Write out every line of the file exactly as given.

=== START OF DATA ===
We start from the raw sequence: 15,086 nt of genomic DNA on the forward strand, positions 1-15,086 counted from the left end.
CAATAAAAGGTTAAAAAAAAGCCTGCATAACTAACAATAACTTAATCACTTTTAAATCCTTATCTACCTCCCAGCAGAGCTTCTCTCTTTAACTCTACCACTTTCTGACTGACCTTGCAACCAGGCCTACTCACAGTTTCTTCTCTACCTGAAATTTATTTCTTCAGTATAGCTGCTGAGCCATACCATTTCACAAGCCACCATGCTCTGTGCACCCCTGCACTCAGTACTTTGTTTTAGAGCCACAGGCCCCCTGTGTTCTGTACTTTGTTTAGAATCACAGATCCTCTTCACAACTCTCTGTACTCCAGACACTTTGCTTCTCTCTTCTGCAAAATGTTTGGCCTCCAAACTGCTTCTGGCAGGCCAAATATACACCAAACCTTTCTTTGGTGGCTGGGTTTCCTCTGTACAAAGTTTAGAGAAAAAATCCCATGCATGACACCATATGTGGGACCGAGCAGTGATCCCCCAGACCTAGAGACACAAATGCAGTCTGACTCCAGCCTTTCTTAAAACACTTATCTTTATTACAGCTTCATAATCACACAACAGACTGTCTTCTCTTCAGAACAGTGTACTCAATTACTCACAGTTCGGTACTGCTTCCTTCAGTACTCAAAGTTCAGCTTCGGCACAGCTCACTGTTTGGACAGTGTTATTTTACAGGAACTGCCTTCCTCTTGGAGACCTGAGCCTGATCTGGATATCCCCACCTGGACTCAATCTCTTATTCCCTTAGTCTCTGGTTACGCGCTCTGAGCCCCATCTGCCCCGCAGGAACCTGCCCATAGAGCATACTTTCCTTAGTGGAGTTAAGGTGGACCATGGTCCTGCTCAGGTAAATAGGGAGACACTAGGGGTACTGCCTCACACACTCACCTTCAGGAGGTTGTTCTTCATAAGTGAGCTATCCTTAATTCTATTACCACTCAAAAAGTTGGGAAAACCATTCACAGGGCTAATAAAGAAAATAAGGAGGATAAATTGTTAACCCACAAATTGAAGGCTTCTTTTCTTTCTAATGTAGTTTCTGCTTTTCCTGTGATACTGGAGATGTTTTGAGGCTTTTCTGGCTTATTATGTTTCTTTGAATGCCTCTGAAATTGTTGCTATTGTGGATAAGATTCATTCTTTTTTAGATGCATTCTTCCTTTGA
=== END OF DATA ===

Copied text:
We start from the raw sequence: 15,086 nt of genomic DNA on the forward strand, positions 1-15,086 counted from the left end.
CAATAAAAGGTTAAAAAAAAGCCTGCATAACTAACAATAACTTAATCACTTTTAAATCCTTATCTACCTCCCAGCAGAGCTTCTCTCTTTAACTCTACCACTTTCTGACTGACCTTGCAACCAGGCCTACTCACAGTTTCTTCTCTACCTGAAATTTATTTCTTCAGTATAGCTGCTGAGCCATACCATTTCACAAGCCACCATGCTCTGTGCACCCCTGCACTCAGTACTTTGTTTTAGAGCCACAGGCCCCCTGTGTTCTGTACTTTGTTTAGAATCACAGATCCTCTTCACAACTCTCTGTACTCCAGACACTTTGCTTCTCTCTTCTGCAAAATGTTTGGCCTCCAAACTGCTTCTGGCAGGCCAAATATACACCAAACCTTTCTTTGGTGGCTGGGTTTCCTCTGTACAAAGTTTAGAGAAAAAATCCCATGCATGACACCATATGTGGGACCGAGCAGTGATCCCCCAGACCTAGAGACACAAATGCAGTCTGACTCCAGCCTTTCTTAAAACACTTATCTTTATTACAGCTTCATAATCACACAACAGACTGTCTTCTCTTCAGAACAGTGTACTCAATTACTCACAGTTCGGTACTGCTTCCTTCAGTACTCAAAGTTCAGCTTCGGCACAGCTCACTGTTTGGACAGTGTTATTTTACAGGAACTGCCTTCCTCTTGGAGACCTGAGCCTGATCTGGATATCCCCACCTGGACTCAATCTCTTATTCCCTTAGTCTCTGGTTACGCGCTCTGAGCCCCATCTGCCCCGCAGGAACCTGCCCATAGAGCATACTTTCCTTAGTGGAGTTAAGGTGGACCATGGTCCTGCTCAGGTAAATAGGGAGACACTAGGGGTACTGCCTCACACACTCACCTTCAGGAGGTTGTTCTTCATAAGTGAGCTATCCTTAATTCTATTACCACTCAAAAAGTTGGGAAAACCATTCACAGGGCTAATAAAGAAAATAAGGAGGATAAATTGTTAACCCACAAATTGAAGGCTTCTTTTCTTTCTAATGTAGTTTCTGCTTTTCCTGTGATACTGGAGATGTTTTGAGGCTTTTCTGGCTTATTATGTTTCTTTGAATGCCTCTGAAATTGTTGCTATTGTGGATAAGATTCATTCTTTTTTAGATGCATTCTTCCTTTGA